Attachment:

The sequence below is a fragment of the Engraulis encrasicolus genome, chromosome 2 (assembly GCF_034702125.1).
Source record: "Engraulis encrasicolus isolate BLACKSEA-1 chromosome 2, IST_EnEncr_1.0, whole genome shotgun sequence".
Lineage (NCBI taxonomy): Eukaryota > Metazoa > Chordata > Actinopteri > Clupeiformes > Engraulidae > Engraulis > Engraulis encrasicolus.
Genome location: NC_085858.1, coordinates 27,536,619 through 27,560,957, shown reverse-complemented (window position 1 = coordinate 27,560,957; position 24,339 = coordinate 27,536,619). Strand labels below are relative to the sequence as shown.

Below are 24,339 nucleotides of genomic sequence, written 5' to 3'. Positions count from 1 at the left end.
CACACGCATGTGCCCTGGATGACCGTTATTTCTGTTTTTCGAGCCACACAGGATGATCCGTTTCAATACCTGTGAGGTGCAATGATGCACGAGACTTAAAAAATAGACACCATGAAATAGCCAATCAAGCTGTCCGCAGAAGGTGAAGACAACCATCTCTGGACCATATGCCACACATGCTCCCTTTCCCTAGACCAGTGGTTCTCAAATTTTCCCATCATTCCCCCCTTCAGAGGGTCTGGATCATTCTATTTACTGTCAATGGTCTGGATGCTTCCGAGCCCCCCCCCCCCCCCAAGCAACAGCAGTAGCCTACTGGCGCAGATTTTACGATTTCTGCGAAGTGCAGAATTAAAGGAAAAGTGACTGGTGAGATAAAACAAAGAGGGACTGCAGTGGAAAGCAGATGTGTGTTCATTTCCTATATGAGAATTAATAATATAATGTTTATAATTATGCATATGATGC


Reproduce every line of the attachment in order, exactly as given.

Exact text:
The sequence below is a fragment of the Engraulis encrasicolus genome, chromosome 2 (assembly GCF_034702125.1).
Source record: "Engraulis encrasicolus isolate BLACKSEA-1 chromosome 2, IST_EnEncr_1.0, whole genome shotgun sequence".
Lineage (NCBI taxonomy): Eukaryota > Metazoa > Chordata > Actinopteri > Clupeiformes > Engraulidae > Engraulis > Engraulis encrasicolus.
Genome location: NC_085858.1, coordinates 27,536,619 through 27,560,957, shown reverse-complemented (window position 1 = coordinate 27,560,957; position 24,339 = coordinate 27,536,619). Strand labels below are relative to the sequence as shown.

Below are 24,339 nucleotides of genomic sequence, written 5' to 3'. Positions count from 1 at the left end.
CACACGCATGTGCCCTGGATGACCGTTATTTCTGTTTTTCGAGCCACACAGGATGATCCGTTTCAATACCTGTGAGGTGCAATGATGCACGAGACTTAAAAAATAGACACCATGAAATAGCCAATCAAGCTGTCCGCAGAAGGTGAAGACAACCATCTCTGGACCATATGCCACACATGCTCCCTTTCCCTAGACCAGTGGTTCTCAAATTTTCCCATCATTCCCCCCTTCAGAGGGTCTGGATCATTCTATTTACTGTCAATGGTCTGGATGCTTCCGAGCCCCCCCCCCCCCCCAAGCAACAGCAGTAGCCTACTGGCGCAGATTTTACGATTTCTGCGAAGTGCAGAATTAAAGGAAAAGTGACTGGTGAGATAAAACAAAGAGGGACTGCAGTGGAAAGCAGATGTGTGTTCATTTCCTATATGAGAATTAATAATATAATGTTTATAATTATGCATATGATGC